NEW YORK (
) -- The fallout from the mortgage mess and the resulting foreclosure crisis has not stopped banks from figuring out new ways to make applying for loan easier and cheaper. For many, the answers is to take the mortgage application process out of the branch and onto the Internet.
Banks for the most part, with the exception of some of the largest institutions like
Bank of America
, have been slow to adopt measures that bring their businesses up to speed online.
With new financial reform measures calling for increasing transparency and disclosure - and the resulting increased costs to banks - online expansion may be the easiest and cheapest way for banks to go.
It seems that customers are also looking move away from the branch to the computer when applying for a mortgage.
"The traditional branch as being a source of deposits and loans -- that's changed a lot," says Ken Thomas, a Miami based banking consultant and economist. "Deposit
services are very much convenience related, but on the lending side they've become much more of a commodity that is suitable to the Web."
"We don't mind what bank we deal with online, but when it comes to deposits, we want a bank we know," Thomas adds. "On the loan side we're looking for rates."
There's no doubt that the new financial reform measures under the Dodd-Frank Act and the Consumer Financial Protection Act of 2010 will force financial institutions to curb risky lending practices. Banks will also need to clearly explain fees and other charges for banking services going forward, including loans.
That hopefully means less legalities, fewer pages of confusing information in small type and overall better disclosure statements on loan documents, Thomas says.
At the same time, the online channel is becoming more prominent.
Online only lenders, such as Detroit-based
, a subsidiary of the Dutch powerhouse
, are aggressively competing with larger lenders on loan pricing and by adding other extra perks.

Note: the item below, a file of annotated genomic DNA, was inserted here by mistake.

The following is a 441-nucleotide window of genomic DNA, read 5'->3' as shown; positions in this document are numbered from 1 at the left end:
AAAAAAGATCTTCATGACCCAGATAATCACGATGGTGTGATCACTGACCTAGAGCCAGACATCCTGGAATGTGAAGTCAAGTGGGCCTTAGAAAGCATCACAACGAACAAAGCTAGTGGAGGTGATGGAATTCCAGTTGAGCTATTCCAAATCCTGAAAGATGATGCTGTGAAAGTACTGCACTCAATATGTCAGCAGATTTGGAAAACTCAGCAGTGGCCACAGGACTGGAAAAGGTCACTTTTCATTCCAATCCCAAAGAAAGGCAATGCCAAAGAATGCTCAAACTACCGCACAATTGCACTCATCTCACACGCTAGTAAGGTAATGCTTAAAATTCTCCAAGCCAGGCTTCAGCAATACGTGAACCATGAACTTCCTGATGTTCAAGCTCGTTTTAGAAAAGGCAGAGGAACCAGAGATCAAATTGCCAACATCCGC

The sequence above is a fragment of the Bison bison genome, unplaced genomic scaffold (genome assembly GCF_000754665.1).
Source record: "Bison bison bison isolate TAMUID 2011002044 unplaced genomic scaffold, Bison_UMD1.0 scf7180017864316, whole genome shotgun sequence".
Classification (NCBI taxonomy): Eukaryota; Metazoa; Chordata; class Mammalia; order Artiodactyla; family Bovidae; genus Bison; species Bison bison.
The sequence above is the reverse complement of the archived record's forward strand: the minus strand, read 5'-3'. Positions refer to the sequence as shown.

Inside Mortgage Finance
, ING Direct, the 18th largest originator, has seen the biggest increase year over-year in origination volume of 40% so far, compared to the industry's 25% decline year over year.
"There is a growing group of people that are saying 'I'm busy. As long as you can keep me in the loop, I'd like to do this using a more virtual channel," says David Lo, director of JD Power & Associates' mortgage practice.
Institutions that have embraced the online channel, for the most part, do a good job at offering automatic updates and offering customers the ability to check the status of their loan application, experts say.
assistant vice president of home solutions, says the San Antonio, Texas-based institution, which primarily serves the military community online, has seen its market share double over the last couple of years.
Rich Novak, USAA's assistant vice president of Home Solutions
"We're not looking so much at product design as focusing on the experience and what is it that members are trying to accomplish? If we can put the right pieces around that, make it easy and simple and transparent so that they can make the best decisions possible, with the right set of core products then it's going to an experience that's delightful," Novak says. "It's not something
customers expect from a financial services company."
USAA's primary focus is to offer customers convenience by expanding its capabilities and user-experience online.
Novak cited one program that USAA offers to customers called Home Circle.
Since a key budget expenses for customers is their housing expenses, USAA has put together a program that helps customers find a home, whether rental or purchased property. The Home Circle program includes other tools and products that may be needed, such as mortgage insurance, homeowners insurance and home security.
"We're bringing all of those pieces together into sort of one unified experience for the member," Novak says. "It's convenient and easy for the customer because we're bringing together a lot of these things they were already doing, into one place. We're trying to bring not only the transparency but do it in a way that the provider they can trust."
--Written by Laurie Kulikowski in New York.
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